Depression in the Elderly

Sometimes, it is mistakenly assumed that aging and depression go hand-in-hand.  Well, they do not have to.  Depression does not need to be part of the life-cycle of growing older; but, sadly, it many elderly do suffer from depression.  The question becomes, why does aging and depression sometimes go together?  As it turns out, there are many answers to this question:

  • Personal loss – Losing a loved one, spouse, family member, or pet can be difficult for anyone, but more so, perhaps, as we age.  The loneliness and grief causing by personal loss can contribute to feelings of depression and despair;
  • Loss of job – For many of us, our lives are defined, in a way, by what we do for a living.  When we retire or stop working, the results can be a loss of our sense of self / identity;
  • Restricted social life – For many elderly, there is a restriction in social life as difficulties getting around as well as the experience of losing friends and family gradually reduces social experiences – contributing to feelings of depression;
  • Medical problems – Sickness and disease contribute to feelings of depression in the elderly.  As physical and mental functioning decreases, there is often a realization of “feeling one’s age” that can be very aggravating.  Often in early stages of Alzheimer’s Dementia, for instance, elderly individuals might be acutely aware of memory loss and cognitive deficits which can foster feelings of helplessness, hopelessness, and sadness;
  • Loss of Independence and Control – For many elderly, the aging process carries with it loss of independence and control.  There are often tremendous adjustments that must be made as we age – including losing physical and mental abilities, losing the ability to drive and get around unassisted, losing the ability to adequately care for oneself, etc.  For some elderly, these losses are punctuated with transferring to assisted living or skilled nursing facilities which can further intensify the feelings of loss of independence and control.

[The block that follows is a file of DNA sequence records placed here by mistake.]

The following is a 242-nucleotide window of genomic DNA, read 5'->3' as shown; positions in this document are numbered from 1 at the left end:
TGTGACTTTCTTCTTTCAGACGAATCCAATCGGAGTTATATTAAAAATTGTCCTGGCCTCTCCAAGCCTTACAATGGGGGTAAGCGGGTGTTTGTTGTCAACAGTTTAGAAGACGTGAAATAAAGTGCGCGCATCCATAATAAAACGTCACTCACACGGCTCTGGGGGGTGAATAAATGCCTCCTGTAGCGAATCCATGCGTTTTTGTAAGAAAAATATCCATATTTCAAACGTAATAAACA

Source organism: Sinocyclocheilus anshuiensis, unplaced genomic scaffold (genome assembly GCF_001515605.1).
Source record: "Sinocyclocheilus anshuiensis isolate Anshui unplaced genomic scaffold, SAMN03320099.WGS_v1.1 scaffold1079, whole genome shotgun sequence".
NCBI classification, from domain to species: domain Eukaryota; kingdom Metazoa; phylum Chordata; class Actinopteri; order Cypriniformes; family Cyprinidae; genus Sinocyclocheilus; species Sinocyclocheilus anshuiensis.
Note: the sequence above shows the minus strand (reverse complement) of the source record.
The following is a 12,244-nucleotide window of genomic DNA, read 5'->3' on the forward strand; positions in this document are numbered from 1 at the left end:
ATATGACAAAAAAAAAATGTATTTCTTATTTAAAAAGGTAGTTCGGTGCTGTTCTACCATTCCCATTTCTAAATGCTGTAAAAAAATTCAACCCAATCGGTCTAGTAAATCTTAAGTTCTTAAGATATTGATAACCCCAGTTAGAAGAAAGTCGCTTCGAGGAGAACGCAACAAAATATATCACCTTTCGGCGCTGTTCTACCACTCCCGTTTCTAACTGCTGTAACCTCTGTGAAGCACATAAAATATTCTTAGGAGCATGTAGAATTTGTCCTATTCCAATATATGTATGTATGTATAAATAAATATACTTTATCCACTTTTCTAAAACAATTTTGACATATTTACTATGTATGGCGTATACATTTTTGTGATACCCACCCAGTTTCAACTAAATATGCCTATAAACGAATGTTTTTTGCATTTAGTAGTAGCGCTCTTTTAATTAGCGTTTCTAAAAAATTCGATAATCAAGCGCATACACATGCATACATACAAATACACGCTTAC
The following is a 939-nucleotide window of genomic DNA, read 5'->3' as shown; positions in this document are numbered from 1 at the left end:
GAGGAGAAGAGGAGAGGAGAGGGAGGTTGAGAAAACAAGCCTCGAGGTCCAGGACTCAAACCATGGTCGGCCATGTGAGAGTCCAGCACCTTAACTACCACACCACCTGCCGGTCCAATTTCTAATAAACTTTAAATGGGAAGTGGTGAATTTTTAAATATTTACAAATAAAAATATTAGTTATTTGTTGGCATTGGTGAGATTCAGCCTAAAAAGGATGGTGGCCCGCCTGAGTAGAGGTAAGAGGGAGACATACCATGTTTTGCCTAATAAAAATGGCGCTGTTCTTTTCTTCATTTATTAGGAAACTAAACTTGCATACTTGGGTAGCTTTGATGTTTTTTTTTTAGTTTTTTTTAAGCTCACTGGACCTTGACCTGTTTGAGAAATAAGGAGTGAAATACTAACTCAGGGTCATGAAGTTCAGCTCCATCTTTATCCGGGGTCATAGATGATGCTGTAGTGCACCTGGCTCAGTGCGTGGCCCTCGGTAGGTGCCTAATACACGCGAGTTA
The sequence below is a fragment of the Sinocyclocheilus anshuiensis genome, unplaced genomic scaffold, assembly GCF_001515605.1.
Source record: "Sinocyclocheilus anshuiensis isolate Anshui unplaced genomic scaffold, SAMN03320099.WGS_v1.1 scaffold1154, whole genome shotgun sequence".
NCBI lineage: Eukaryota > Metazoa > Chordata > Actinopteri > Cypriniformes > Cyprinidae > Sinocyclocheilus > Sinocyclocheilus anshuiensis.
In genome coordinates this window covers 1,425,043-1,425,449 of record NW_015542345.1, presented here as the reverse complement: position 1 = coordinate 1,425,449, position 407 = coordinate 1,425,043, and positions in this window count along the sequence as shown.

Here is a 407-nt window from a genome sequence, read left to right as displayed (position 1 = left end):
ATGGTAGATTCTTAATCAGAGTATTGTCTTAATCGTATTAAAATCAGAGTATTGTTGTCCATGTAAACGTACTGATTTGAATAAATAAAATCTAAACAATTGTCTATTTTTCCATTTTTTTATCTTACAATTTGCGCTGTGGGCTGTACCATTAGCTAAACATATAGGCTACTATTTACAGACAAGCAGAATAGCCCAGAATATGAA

Depression in the elderly is often overlooked by healthcare providers and is known to be a serious problem in the elderly.  Depressed elderly, for example, are significantly more likely than those who are younger and battling depression to actually kill themselves.  So, it is clearly that depression in the elderly should be taken seriously.  The key becomes in recognizing the warning signs of depression in the elderly.


  • Depressed / anxious mood
  • Frequent bouts of sadness / crying
  • Sleep / appetite disruption
  • Changes in level of energy / weight / personality
  • Loss of interest in previously enjoyable activities
  • Letting oneself or one’s household cleaning go
  • Impaired concentration
  • Hopelessness / negativity
  • Suicidal thoughts / plans
  • Use of alcohol / other drugs


Depression in the elderly in treatable.  The best treatment for depression starts with accurate diagnosis to rule out other diseases that might mimic depression.  Once properly diagnosed, the best strategy to is treat the depression “holistically” – focusing on the unique factors that might have contributed to the depression in the first place.  For example, to the extent that social isolation and grief is contributing to depression, the elderly individual might be encouraged to get involved in activities outside of the house and referred to a grief support group.  If professional help is needed, a combination approach that utilizes both medication and psychotherapy is often the most effective approach.  Here, it is essential that healthcare providers communicate with each other to avoid dangerous drug interactions.  In the end, though, it is critical that the signs and symptoms of depression in the elderly be taken seriously because of the devastating effects of depression on the lives of the elderly if left untreated.